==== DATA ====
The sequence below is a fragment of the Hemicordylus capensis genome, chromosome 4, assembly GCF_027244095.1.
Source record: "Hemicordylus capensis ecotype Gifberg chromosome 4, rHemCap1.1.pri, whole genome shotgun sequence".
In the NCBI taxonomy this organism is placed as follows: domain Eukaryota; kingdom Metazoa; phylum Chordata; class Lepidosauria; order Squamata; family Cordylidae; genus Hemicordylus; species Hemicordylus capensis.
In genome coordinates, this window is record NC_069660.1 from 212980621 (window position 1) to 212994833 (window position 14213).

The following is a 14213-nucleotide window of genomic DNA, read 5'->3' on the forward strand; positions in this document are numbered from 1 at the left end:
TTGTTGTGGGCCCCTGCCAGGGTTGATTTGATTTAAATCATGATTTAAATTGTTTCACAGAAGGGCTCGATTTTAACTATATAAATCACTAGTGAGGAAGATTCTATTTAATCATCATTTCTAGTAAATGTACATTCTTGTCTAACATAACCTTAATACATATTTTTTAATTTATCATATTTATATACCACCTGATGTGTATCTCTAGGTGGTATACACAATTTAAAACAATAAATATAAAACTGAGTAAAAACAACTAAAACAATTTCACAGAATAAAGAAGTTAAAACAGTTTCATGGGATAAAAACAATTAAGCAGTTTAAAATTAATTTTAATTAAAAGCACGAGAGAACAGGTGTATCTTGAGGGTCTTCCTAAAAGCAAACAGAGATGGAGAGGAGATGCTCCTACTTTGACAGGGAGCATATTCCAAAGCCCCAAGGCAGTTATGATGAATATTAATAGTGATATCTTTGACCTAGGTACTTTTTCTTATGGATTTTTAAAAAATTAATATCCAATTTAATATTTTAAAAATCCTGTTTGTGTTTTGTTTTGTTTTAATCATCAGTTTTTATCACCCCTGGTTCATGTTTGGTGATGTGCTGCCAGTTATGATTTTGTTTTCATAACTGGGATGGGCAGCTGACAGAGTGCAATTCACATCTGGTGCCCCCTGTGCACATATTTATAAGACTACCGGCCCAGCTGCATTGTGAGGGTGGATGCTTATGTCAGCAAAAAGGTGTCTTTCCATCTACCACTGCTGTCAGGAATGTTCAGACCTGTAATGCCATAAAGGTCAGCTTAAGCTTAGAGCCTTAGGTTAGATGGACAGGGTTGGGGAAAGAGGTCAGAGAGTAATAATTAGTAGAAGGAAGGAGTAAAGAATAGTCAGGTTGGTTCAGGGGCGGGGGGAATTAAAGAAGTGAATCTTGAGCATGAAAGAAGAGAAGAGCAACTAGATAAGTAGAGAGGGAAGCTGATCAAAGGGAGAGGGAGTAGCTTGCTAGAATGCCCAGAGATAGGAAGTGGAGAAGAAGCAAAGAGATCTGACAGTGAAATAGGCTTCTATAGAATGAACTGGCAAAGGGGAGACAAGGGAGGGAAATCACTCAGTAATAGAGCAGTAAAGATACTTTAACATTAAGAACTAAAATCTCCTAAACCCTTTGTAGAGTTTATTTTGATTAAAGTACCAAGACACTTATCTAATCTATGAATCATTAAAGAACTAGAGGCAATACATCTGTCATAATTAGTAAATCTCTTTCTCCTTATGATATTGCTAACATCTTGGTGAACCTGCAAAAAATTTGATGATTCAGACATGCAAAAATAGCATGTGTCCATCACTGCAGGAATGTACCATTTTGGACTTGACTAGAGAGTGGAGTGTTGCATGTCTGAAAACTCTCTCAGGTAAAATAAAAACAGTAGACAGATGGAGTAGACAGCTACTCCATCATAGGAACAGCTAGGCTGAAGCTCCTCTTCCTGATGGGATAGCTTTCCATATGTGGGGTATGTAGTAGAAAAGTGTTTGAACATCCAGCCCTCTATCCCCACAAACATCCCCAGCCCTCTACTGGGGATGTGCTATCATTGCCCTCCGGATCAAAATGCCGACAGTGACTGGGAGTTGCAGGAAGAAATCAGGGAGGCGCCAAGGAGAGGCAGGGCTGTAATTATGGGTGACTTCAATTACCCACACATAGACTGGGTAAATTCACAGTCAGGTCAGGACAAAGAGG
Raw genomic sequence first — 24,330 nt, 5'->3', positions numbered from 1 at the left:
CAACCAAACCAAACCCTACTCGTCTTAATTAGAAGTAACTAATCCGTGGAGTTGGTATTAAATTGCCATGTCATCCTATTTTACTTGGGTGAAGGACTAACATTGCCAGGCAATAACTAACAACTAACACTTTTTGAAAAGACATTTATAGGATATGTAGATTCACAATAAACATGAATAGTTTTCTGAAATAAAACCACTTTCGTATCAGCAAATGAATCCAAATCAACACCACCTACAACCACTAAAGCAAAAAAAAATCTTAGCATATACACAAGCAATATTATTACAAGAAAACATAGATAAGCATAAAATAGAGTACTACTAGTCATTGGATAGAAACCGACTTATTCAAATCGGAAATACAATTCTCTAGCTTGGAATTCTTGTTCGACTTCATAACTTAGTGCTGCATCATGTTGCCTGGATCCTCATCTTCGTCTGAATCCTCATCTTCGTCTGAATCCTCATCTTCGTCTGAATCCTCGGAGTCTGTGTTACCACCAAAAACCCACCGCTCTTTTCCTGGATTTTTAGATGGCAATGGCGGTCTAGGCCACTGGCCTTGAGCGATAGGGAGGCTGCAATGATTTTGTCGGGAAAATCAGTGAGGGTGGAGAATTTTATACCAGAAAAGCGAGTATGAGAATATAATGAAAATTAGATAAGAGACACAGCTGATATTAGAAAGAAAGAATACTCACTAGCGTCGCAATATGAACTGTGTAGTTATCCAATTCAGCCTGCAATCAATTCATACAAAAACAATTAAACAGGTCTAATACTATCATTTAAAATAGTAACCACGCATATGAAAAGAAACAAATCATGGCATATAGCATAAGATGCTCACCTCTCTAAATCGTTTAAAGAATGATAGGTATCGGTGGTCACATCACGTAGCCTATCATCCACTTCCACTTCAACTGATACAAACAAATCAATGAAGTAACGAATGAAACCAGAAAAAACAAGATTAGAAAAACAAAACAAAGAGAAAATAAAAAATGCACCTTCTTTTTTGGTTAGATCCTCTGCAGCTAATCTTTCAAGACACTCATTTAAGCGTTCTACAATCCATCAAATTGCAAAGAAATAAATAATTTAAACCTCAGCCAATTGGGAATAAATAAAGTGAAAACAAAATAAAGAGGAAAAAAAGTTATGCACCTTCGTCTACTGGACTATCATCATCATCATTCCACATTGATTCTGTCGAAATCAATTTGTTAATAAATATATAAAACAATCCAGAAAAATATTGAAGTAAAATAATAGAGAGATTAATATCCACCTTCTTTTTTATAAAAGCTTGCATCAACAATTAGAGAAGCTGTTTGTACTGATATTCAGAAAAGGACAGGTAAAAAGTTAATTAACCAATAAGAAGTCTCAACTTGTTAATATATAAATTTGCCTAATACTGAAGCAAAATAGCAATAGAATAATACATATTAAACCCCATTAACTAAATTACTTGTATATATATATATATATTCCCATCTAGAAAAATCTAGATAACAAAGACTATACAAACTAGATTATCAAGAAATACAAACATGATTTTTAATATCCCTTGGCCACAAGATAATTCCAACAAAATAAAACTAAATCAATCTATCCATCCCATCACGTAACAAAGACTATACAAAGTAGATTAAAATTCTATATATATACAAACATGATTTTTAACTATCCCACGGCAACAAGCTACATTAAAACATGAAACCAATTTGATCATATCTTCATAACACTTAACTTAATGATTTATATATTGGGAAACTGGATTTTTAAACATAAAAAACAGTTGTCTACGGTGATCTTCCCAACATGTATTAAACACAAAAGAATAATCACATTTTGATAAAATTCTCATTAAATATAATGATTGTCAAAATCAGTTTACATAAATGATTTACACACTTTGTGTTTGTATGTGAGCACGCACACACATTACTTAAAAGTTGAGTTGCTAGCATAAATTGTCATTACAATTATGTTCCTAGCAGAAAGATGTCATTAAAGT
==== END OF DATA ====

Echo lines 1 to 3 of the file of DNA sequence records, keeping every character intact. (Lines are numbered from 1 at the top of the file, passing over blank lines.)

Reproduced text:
The sequence below is a fragment of the Hemicordylus capensis genome, chromosome 4, assembly GCF_027244095.1.
Source record: "Hemicordylus capensis ecotype Gifberg chromosome 4, rHemCap1.1.pri, whole genome shotgun sequence".
In the NCBI taxonomy this organism is placed as follows: domain Eukaryota; kingdom Metazoa; phylum Chordata; class Lepidosauria; order Squamata; family Cordylidae; genus Hemicordylus; species Hemicordylus capensis.